Taylor had been a thorn in the modern US jazz world’s side since the mid 1950s with his uncompromising approach to music-making, but up until this live date recorded in Copenhagen by the Danish Debut label he’d not made the decisive steps into free playing that would revolutionise the very basis of jazz rhythm. Here, Taylor, Lyons and Murray race pell-mell into music without metric boundaries, throwing open a Pandora’s box of possibilities that would be investigated intensely by every jazz avant-gardist worldwide for the next 20 years. Additionally, Taylor’s supercharged playing on this date was the first glimpse on record of his ability to sustain such white heat over Coltrane-like stretches of playing time. (KS)
CD reissued on Revenant as Nefertiti – The Beautiful One Has Come.

Bud Powell - The Genius of Bud Powell - Clef/Verve
Powell (p), Ray Brown (b) and Buddy Rich (d).
Rec. 1950-51

Two Herculean trio tunes – ‘Tea For Two’ and ‘Hallelujah’, both taken at breakneck speeds – make up the 1950 contribution here. With the benefit of extra CD space we get treated to two extra takes of ‘Tea For Two’, giving us an object lesson in how Powell developed his material as well as maintaining his incredible improvisational creativity. But the real jewels on this album are the eight solo selections recorded in February 1951. The level of invention Powell achieves puts this recital on equal par with anything in the recorded annals of jazz piano and makes it basic required jazz listening. (KS)

Modern Jazz Quartet - Fontessa - Atlantic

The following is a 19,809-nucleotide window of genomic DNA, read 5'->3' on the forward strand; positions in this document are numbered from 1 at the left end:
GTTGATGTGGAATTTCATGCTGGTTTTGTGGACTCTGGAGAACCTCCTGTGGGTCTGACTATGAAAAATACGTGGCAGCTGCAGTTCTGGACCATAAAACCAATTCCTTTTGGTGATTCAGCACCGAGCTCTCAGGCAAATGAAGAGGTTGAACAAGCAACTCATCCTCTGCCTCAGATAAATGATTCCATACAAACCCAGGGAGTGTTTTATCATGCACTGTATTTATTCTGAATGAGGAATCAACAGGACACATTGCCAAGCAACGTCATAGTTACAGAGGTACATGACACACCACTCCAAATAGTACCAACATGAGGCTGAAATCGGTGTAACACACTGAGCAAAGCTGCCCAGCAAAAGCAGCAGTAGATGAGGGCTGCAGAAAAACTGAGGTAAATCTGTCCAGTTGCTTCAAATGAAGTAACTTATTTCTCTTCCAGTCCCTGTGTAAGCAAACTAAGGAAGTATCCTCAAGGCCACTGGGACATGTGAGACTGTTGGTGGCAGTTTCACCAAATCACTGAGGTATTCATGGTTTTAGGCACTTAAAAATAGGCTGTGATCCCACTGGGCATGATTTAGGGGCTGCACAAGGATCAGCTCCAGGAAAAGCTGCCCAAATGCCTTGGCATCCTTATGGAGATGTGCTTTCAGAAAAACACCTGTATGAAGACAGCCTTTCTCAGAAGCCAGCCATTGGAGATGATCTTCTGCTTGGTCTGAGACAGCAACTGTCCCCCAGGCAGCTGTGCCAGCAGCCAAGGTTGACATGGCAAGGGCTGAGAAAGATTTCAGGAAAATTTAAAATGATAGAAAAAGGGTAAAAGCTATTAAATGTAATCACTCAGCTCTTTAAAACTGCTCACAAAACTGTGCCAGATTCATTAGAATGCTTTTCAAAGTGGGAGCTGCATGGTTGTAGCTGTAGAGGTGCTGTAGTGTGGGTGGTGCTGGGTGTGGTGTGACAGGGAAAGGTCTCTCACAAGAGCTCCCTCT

John Lewis (p), Milt Jackson (vb), Percy Heath (b) and Connie Kay (d). Rec. 1956

It’s difficult at this distance, with so much noise and fury intervening, to credit the radicalism of John Lewis’ brief for the Modern Jazz Quartet, but back in 1956 they were doing stunningly new things in jazz in just about every musical area – form, content, arrangement, interplay and theory. They also had a secret weapon in that all four musicians were steeped in the blues and could wail whenever they needed to, thus obviating any tendency to effete noodling when things got a little formal. Fontessa was their first for Atlantic with the fully integrated line-up including Connie Kay: it delivered a perfect blueprint for the many MJQ advances of the next decade. (KS)

Wes Montgomery - The Incredible Jazz Guitar of Wes Montgomery - Riverside
Wes Montgomery (g), Tommy Flanagan (p), Percy Heath (b) and Albert Heath (d). Rec. 1960

Wes Montgomery simply played differently from all the others. He picked the strings with his thumb instead of a plectrum, creating a fresh, warm sound – sensitive on ballads but incisive on fast tempos. His solos would move through three stages, beginning with single-line improvisation, then shifting up a gear with passages in unison octaves, before building to a climax with lines stated in block chords. The effect was stunning and like Charlie Christian two decades earlier, his innovations were to open up new possibilities for the guitar and be the inspiration for a new generation of guitar players, including George Benson, Pat Martino and Larry Coryell, who once played Wes’ own solo on ‘D Natural Blues’ to a surprised Wes. Every track on this album is a classic and his songs ‘West Coast Blues’ and ‘Four on Six’ have become part of the jazz canon. (CA)